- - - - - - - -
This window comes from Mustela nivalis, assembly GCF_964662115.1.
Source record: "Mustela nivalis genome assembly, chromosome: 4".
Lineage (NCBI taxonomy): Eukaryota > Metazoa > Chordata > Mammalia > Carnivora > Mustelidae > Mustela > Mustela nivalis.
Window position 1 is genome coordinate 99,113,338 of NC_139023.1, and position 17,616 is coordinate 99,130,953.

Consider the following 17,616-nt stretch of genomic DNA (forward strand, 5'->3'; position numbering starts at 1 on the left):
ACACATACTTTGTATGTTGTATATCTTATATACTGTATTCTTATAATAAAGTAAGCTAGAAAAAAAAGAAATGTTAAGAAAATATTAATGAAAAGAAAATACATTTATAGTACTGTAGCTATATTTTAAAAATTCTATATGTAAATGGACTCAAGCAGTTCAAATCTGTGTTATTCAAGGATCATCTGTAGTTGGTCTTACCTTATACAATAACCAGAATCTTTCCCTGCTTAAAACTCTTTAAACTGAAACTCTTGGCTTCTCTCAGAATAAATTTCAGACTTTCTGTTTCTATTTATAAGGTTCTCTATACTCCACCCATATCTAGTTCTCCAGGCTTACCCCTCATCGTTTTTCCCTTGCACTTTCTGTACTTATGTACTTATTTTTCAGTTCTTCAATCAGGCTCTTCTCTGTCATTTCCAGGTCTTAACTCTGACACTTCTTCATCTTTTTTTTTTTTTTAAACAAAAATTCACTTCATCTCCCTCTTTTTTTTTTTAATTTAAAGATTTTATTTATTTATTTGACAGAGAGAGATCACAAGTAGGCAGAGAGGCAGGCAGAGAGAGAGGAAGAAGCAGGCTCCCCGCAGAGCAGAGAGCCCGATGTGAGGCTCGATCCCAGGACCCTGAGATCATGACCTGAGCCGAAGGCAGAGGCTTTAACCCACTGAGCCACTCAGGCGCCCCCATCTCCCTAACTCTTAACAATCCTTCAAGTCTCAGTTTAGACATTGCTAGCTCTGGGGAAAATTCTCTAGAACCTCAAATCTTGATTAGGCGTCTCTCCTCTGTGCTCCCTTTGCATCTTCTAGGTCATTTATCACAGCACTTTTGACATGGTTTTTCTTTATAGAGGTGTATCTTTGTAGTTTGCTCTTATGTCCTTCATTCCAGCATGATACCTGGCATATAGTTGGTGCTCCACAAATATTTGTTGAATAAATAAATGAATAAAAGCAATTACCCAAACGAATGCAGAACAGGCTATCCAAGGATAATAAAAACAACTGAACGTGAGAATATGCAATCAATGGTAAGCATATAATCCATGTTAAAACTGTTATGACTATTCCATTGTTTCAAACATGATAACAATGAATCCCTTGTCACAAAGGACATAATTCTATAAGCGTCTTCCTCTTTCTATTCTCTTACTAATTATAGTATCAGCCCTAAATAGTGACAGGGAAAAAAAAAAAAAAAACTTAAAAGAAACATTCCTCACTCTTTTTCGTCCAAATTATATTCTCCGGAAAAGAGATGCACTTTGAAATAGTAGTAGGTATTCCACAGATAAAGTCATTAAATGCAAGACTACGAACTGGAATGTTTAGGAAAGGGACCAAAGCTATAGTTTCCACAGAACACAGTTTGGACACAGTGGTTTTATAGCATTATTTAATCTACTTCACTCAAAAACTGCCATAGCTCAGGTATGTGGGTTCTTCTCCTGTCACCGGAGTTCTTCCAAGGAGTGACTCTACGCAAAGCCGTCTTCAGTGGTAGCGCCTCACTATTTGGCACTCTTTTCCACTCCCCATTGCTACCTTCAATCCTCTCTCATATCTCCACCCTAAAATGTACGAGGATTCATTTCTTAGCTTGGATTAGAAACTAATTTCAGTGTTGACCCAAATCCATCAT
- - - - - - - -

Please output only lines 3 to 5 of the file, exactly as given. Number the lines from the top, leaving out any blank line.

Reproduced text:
Lineage (NCBI taxonomy): Eukaryota > Metazoa > Chordata > Mammalia > Carnivora > Mustelidae > Mustela > Mustela nivalis.
Window position 1 is genome coordinate 99,113,338 of NC_139023.1, and position 17,616 is coordinate 99,130,953.

Consider the following 17,616-nt stretch of genomic DNA (forward strand, 5'->3'; position numbering starts at 1 on the left):